In a press release, Daniel Dooley, Senior Vice President for External Relations, says of the UC monogram that has received so much criticism over the past few days:
"(W)hile I believe the design element in question would win wide acceptance over time, it also is important that we listen to and respect what has been a significant negative response by students, alumni and other members of our community. Therefore, I have instructed the communications team to suspend further use of the monogram. For certain applications, this process could require a measure of time to complete. In due course, we will re-evaluate this element of the visual identity system. "
Gavin Newsom, for one, approves of the decision...
When the logo began to gain widespread notice this week, criticism was swift and brutal. Many thought that the image was not a fitting replacement for the stately university seal, even though the university said the two were meant to coexist. Other common complaints ranged from a perception that the monogram was too corporate-looking to a sense it was incomprehensible and just plain ugly. The university defended it for a few days, but has now relented.
Daniel M. Dooley, senior vice president for external relations at the University of California Office of the President, made the following statement today (Dec. 14):
A controversy has developed over an element of an integrated visual identity designed for use by the University of California's systemwide office. This controversy has created a major distraction for the UCOP External Relations Division as it pursues its broader mission: communicating to all Californians the vital contributions UC makes to the quality of their lives and the prosperity of the state.
The controversy has been fueled in large part by an unfortunate and false narrative, which framed the matter as an either-or choice between a venerated UC seal and a newly designed monogram.
In fact, the graphic element in question was never intended to replace the official seal that still graces diplomas and other appropriate documents. Rather, it was to provide a graphic cue to distinguish systemwide communications materials from those of individual campuses.
The monogram was only a piece of the visual identity system — a new approach to typography, photography, colors and the like — that was developed by UCOP design staff.
Since it debuted in the past year, this new "look" has served the UC system well, replacing what was a clutter of dated materials that varied from UCOP department to department. And it has received praise from an array of accomplished design experts not affiliated with the university.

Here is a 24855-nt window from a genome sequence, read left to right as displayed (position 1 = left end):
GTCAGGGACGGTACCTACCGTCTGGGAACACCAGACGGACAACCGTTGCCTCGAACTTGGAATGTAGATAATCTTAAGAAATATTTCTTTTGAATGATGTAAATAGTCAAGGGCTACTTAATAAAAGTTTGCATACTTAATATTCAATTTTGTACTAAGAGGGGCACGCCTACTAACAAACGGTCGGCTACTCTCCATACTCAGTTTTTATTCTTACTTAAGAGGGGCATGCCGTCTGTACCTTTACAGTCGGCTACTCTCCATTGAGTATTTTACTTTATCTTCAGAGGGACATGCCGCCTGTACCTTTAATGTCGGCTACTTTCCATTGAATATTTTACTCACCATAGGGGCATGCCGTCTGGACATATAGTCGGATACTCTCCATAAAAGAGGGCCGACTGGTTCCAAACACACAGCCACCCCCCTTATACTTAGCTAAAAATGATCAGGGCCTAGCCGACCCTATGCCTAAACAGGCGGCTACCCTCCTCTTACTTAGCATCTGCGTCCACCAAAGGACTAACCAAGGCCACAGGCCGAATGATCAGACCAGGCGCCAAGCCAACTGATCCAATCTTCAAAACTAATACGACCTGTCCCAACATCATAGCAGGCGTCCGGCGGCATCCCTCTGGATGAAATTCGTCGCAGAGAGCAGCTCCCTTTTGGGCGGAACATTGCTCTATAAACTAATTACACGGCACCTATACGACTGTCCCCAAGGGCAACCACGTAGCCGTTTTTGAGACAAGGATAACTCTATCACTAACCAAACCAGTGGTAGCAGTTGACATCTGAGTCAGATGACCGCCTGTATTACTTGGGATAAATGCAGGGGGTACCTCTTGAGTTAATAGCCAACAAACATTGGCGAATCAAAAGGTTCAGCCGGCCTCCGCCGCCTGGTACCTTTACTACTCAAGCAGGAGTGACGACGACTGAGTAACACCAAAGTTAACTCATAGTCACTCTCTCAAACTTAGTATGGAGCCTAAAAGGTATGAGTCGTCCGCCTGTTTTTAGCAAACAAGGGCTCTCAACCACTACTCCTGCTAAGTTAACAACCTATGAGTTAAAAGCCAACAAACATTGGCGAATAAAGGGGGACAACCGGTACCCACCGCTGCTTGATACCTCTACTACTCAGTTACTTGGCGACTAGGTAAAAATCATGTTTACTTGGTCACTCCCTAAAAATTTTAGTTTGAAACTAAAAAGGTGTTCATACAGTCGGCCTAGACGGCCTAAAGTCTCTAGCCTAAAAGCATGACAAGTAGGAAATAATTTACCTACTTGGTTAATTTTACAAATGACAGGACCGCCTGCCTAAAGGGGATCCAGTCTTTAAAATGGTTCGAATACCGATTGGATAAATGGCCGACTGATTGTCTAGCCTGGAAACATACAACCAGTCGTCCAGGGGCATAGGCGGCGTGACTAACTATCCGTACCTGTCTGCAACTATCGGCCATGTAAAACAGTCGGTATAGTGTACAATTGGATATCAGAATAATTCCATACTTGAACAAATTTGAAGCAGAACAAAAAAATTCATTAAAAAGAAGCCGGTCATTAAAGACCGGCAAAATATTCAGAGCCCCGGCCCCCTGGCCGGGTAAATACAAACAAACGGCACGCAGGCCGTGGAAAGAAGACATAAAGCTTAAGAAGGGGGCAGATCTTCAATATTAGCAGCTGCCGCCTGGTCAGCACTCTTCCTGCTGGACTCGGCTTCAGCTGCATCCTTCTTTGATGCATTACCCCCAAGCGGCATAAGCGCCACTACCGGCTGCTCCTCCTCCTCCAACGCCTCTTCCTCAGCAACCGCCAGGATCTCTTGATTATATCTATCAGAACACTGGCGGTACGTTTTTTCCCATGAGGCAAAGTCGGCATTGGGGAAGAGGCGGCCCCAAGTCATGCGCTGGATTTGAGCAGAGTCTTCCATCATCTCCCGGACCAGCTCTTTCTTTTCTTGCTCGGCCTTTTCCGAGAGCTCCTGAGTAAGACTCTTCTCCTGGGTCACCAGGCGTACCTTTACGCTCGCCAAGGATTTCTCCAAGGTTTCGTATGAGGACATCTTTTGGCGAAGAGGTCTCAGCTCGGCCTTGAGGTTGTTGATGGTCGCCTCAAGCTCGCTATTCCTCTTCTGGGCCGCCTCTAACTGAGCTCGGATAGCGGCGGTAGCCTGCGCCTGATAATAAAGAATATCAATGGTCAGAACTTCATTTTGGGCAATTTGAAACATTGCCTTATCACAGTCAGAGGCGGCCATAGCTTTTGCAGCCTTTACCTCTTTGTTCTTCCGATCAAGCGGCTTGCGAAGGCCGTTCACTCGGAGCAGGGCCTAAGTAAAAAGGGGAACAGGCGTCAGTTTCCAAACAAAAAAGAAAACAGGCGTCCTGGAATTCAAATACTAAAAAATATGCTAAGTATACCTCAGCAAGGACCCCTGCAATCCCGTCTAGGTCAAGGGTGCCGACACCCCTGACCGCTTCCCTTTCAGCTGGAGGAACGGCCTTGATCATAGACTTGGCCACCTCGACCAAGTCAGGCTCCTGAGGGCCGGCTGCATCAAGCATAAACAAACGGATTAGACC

And yet, while I believe the design element in question would win wide acceptance over time, it also is important that we listen to and respect what has been a significant negative response by students, alumni and other members of our community.
Therefore, I have instructed the communications team to suspend further use of the monogram. For certain applications, this process could require a measure of time to complete. In due course, we will re-evaluate this element of the visual identity system.
My hope going forward is that the passion exhibited for the traditional seal can be redirected toward a broader advocacy for the University of California. For it is only with robust support from the citizens of this state that the university will be able to serve future generations of Californians as well as it has those of the past.
Jason Simon, UC's director of marketing and communications, spoke with KQED's Joshua Johnson this morning about l'affaire monogram. Simon's group was in charge of the rebranding effort, and he spoke about the intention behind the change:
"The biggest thing we were trying to do is demonstrate the vibrancy that happens on our campuses every day. There are amazing things going on throughout the UC system. And a new monogram and a new symbol was meant to capture that forward looking spirit," he said.
Simon said the rebranding was put through a series of focus groups and online surveys. "And then beyond that, we took an even bigger risk and an even bigger challenge by having this in an open and public space, waiting for feedback for about nine months. And quite candidly, during that period, we did a lot of public and visible things with the mark and really only heard positive input until this past week or so."
"We had a million people or so visiting the site this year," he said.
Simon said the university finally decided to pull the plug on the logo because it had become "too much of a distraction."
"I do feel like we went through the right process, and we took the right steps to get input in..." Simon said. "My hope is that we can turn some of the feedback we got into a larger mission of making sure Californians understand the university."